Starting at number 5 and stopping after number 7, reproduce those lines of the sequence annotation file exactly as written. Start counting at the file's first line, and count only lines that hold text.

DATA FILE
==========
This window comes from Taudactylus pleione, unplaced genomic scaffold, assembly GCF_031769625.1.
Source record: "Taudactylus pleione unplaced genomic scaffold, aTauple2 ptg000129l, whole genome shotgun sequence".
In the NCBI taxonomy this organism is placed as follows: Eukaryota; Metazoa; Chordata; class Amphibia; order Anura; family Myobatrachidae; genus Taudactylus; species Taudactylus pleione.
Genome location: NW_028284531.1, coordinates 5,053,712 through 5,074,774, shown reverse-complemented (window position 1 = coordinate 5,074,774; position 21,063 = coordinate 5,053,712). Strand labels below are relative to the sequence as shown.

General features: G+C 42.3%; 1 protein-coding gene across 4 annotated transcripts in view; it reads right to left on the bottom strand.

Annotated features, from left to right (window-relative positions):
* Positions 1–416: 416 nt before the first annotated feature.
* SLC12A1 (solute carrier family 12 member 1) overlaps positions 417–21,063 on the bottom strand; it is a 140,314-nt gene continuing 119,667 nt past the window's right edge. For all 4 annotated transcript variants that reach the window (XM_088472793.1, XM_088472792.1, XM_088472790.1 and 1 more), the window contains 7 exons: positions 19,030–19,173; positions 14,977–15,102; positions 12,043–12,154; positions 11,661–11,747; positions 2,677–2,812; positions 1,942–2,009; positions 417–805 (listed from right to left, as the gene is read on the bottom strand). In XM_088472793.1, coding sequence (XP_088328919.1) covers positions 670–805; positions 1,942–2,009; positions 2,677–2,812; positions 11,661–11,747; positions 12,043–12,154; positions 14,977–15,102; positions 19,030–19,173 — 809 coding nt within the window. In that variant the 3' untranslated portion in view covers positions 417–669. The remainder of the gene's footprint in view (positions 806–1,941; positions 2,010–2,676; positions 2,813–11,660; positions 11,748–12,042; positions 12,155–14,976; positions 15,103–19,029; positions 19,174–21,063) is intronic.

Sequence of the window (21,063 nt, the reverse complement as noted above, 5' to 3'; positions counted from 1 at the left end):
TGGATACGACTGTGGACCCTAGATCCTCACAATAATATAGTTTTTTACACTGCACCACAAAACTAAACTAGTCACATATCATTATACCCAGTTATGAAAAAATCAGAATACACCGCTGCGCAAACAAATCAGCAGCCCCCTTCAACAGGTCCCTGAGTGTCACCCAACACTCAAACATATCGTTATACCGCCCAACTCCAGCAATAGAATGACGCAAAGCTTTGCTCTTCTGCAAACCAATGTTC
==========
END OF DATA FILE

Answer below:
General features: G+C 42.3%; 1 protein-coding gene across 4 annotated transcripts in view; it reads right to left on the bottom strand.

Annotated features, from left to right (window-relative positions):
* Positions 1–416: 416 nt before the first annotated feature.